Known for tracking Santa Clause in the wee hours of Christmas, the United States fielded four surveillance planes over the Korean peninsula Wednesday, according to aviation sources cited by South Korea’s Yonhap news agency.
North Korea had threatened a “Christmas gift” if the U.S. failed to make concessions in nuclear talks, generating tensions that filled the news void over the holidays.
The U.S. flew four aircraft, the RC-135W Rivet Joint, E-8C, RQ-4 Global Hawk and RC-135S Cobra Ball, near the country on Dec. 24-25, according to the reports.
The White House backed its vigilance with veiled threat from the president’s tweets and national security adviser Robert O’Brien.
The United States has many “tools in its tool kit” to respond should North Korea’s “gift” be an ICBM test, O’Brien said on ABC’s “This Week.” “We’ll reserve judgment but the United States will take action as we do in these situations,” he said. “If Kim Jong Un takes that approach we’ll be extraordinarily disappointed, and we’ll demonstrate that disappointment.”
Related: Race with time: Analyst says urgent responses needed to looming N. Korean threat, December 17, 2019
“Let’s see what happens. Everybody’s got surprises for me, but let’s see what happens. I handle them as they come along,” President Donald Trump told reporters Tuesday in Palm Beach, Fla. “We’ll see what happens,” Trump continued. “Maybe it’s a nice present. maybe it’s a present where he sends me a beautiful vase as opposed to a missile test.”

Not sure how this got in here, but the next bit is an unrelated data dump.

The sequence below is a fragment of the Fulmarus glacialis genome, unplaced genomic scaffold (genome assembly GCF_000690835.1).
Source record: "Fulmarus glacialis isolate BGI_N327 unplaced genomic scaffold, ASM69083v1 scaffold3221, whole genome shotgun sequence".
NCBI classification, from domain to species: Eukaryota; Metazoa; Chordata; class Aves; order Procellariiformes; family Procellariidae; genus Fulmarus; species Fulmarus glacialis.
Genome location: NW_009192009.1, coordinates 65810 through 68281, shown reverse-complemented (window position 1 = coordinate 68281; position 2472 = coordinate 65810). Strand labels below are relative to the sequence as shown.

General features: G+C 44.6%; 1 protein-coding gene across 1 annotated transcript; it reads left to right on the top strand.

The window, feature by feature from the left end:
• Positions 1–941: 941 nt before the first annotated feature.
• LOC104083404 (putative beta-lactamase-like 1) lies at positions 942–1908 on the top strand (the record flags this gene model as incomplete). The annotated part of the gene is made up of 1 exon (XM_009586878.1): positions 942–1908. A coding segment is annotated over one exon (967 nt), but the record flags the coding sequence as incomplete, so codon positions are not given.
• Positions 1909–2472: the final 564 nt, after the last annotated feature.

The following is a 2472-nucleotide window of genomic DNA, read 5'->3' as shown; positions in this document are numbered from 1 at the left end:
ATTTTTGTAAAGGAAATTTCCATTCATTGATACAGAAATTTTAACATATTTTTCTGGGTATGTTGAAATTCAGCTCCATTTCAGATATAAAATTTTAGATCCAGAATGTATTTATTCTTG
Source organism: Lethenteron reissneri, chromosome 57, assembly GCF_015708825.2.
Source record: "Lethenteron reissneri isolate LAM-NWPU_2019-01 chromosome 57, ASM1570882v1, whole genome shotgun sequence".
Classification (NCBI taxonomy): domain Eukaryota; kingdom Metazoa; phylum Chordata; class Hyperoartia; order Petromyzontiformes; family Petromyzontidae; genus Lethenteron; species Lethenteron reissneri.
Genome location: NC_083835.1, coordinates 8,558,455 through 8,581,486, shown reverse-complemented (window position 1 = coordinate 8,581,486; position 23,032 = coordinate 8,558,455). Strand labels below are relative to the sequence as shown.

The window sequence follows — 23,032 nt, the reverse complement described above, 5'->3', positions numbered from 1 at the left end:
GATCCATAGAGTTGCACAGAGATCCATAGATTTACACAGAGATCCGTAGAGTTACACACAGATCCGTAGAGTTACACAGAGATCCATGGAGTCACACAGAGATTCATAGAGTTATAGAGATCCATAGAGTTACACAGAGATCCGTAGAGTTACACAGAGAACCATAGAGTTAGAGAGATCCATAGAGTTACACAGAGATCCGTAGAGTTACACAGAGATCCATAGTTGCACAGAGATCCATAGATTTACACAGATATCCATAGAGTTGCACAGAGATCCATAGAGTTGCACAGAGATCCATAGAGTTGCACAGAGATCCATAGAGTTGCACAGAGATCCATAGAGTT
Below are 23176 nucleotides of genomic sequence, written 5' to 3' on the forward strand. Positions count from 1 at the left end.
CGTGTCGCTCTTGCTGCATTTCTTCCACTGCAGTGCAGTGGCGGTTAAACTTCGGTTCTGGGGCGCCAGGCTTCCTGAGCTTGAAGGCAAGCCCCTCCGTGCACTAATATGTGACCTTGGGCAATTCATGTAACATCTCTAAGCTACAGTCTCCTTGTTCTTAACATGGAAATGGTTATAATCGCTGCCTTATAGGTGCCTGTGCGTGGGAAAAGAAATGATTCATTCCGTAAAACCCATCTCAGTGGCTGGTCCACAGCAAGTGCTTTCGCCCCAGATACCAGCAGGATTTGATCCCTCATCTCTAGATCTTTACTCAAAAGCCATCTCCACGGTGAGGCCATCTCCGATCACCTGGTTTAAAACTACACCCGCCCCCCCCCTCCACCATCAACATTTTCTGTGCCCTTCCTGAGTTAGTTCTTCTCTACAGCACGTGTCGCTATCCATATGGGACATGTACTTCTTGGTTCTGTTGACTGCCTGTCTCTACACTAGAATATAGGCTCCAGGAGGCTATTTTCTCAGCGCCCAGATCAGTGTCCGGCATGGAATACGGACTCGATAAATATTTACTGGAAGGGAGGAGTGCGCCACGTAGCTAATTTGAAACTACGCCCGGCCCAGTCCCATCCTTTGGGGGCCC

The surveillance platforms reportedly included the following:
The RC-135W Rivet Joint is modified 1960s-era Boeing 707 airliner equipped with sensors to “detect, identify and geolocate signals throughout the electromagnetic spectrum,” according to the U.S. Air Force. The RC-135W fleet is based at Offutt Air Force Base in Nebraska.
The E-8C Joint Surveillance Target Attack Radar System aircraft is another Boeing 707 with side looking radar which can track up to 600 targets on the ground at ranges of 150 miles.
The RQ-4 Global Hawk unmanned aerial vehicle is equipped with an active electronically scanned array (AESA) radar, digital cameras, electro-optical sensors, and electronics designed to snoop on the electromagnetic emissions of adversaries. The Global Hawk can fly at altitudes of 65,000 feet for hours at a time.
The RC-135S Cobra Ball. Cobra Ball is also based on the Boeing 707 and is equipped with optical and electronic sensors to observe ballistic missile tests.